PORT WASHINGTON — CSEA is lucky to have some noteworthy activists within our ranks, including Richard “Ritchie” Acevedo, president of our Port Washington School District Unit and 2nd vice president of the Nassau Educational Employees Local 865.
Along with his CSEA posts, Acevedo also serves as president of the Labor Council for Latin American Advancement’s (LCLAA) Long Island chapter. LCLAA is a national organization that represents the interests of Latino/a trade unionists across the United States and Puerto Rico, including those under the umbrella of the AFL-CIO. CSEA plays an active role in LCLAA.
Acevedo was among the political and community leaders who were recently honored by State Comptroller Thomas DiNapoli at the comptroller’s 2016 Hispanic Heritage Reception in Manhattan. The annual event celebrates the contributions of Latinos in New York and throughout the United States.
“When I got the call from DiNapoli’s office that I was being honored, I thought someone was playing a trick on me,” said Acevedo. “I don’t really concentrate on my accomplishments. I just like to be involved and get in the trenches with other members.”
For Acevedo, the award isn’t about his own achievements. It’s about the sacrifices his family made for him.
“My parents came to this country in the 1960s from Columbia with a dream for a better future,” said Acevedo. “I want to continue to live out the expectations and vision that my parents gave me for a better life and pass that mindset on to my children.”
“Because of what my parents sacrificed for my family, it’s my duty to make sure everyone has the same chance that I did,” Acevedo said. “My being born in America doesn’t make me any better than the 12 million undocumented workers who currently live in this country.”
Accountability key to activism
Acevedo began his career in activism in 2004 whenhe ran for president of CSEA’s Port Washington School District Unit. He decided to run for the position when he saw that the unit was giving away more than they were getting during contract negotiations. He noted that his success came from being able to bring people together.
“When I first came to this unit, I saw that there wasn’t a sense of camaraderie,” said Acevedo. “I started arranging social gatherings like picnics and basketball games so everyone could get to know one another.”
He also took it upon himself to get educated by joining CSEA’s Labor Education and Development (LEAD) program, an intensive program that helps prepare our leaders with the skills needed to build and strengthen the labor movement.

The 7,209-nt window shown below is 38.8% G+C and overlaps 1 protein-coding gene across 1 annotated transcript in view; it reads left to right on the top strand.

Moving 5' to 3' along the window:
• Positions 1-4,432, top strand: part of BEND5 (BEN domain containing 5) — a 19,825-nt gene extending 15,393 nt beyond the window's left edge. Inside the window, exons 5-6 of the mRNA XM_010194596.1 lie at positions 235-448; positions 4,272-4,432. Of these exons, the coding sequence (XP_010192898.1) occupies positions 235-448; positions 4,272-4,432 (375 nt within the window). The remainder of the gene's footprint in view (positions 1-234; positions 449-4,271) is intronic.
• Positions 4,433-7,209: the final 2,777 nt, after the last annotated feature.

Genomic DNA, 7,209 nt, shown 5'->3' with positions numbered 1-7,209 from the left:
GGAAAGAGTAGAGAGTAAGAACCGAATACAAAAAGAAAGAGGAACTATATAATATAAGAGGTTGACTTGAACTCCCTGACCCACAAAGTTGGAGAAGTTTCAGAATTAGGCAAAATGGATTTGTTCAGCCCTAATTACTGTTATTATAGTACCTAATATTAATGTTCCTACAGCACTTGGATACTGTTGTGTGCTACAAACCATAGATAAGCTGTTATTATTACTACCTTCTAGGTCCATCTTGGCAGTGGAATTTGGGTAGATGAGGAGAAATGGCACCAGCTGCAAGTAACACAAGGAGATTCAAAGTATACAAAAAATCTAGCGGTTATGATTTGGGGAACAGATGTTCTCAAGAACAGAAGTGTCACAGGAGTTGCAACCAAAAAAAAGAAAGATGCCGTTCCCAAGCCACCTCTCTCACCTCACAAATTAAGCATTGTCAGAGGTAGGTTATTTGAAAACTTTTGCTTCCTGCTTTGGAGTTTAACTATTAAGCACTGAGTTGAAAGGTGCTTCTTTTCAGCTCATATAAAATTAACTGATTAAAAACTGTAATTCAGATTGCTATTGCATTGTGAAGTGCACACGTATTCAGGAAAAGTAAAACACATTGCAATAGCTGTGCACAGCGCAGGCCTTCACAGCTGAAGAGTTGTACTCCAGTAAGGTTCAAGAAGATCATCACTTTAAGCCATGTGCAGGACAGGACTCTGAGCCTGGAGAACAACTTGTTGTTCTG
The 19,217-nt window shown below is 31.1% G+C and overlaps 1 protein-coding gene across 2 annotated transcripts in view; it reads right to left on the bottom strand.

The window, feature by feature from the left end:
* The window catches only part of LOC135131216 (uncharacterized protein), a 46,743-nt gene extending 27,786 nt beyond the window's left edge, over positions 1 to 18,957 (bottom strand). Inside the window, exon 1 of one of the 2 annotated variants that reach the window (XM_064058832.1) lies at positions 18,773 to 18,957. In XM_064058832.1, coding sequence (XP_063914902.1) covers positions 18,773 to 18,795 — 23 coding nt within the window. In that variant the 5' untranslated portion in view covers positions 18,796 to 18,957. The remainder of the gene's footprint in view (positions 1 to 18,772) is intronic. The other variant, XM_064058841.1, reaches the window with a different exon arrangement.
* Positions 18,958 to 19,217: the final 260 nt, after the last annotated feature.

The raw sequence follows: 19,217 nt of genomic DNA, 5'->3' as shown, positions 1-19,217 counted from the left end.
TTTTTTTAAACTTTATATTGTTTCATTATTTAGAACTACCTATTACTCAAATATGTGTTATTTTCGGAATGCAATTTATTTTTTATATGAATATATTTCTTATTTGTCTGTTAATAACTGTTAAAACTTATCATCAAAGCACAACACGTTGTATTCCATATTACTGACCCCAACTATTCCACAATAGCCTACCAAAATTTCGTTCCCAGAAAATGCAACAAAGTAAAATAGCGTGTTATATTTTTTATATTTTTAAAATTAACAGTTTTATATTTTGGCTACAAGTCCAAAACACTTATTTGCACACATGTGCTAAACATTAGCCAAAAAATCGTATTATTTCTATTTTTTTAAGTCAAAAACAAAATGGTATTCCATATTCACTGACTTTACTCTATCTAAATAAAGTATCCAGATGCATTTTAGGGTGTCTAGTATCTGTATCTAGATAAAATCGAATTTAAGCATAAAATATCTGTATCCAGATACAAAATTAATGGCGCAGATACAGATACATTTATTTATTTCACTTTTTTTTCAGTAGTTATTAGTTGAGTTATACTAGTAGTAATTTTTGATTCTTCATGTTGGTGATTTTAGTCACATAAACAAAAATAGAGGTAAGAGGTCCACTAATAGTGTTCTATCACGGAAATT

Acevedo credits the class for giving him the knowledge he needed to be a better activist and for introducing him to other activists that he can share ideas with.
One of the people he met while attending the LEAD program is Guillermo Perez, a former CSEA labor education specialist. Acevedo credits Perez for giving him some valuable advice that he still carries with him today.
“He told me to remember one word: accountability,” said Acevedo. “He told me that I have to take whatI’ve learned and teach it; that I have to inspire other members and create leaders.”
Fighting for our future
Another part of ensuring our union’s future is ensuring we have the funding to protect ourselves against opponents that seek to destroy unions.
Acevedo became active in the PEOPLE program to help make sure that funding is there. More than 50 percent of his unit’s members are part of PEOPLE, and the unit has been honored at the Annual Delegates Meeting in recent years for its PEOPLE participation rates. Furthering the unit’s commitment to PEOPLE, Acevedo was able to negotiate having PEOPLE dues deducted from payroll in the unit contract.
“At first, new members don’t know what the program is, but after I explain to them that this program helps us to have a voice in Washington that will defend our benefits, they sign up right away,” said Acevedo.
Acevedo isn’t slowing down his activism any time soon, but he is preparing the next generation of activists to take over when he decides to step down from the unit president position.
“It’s like when I taught my daughter to drive,” said Acevedo. “In the beginning, was it a bumpy ride? Sure. But she got her license and now she picks me up to go out and I get to sit in the passengers seat and watch her drive me. That’s my gratification. It’s the same thing with our union.”
“I tell the members that I’m not retiring. I want to be here to answer their questions and witness the creation of our new generation of union leaders,” said Acevedo.
— Wendi Bowie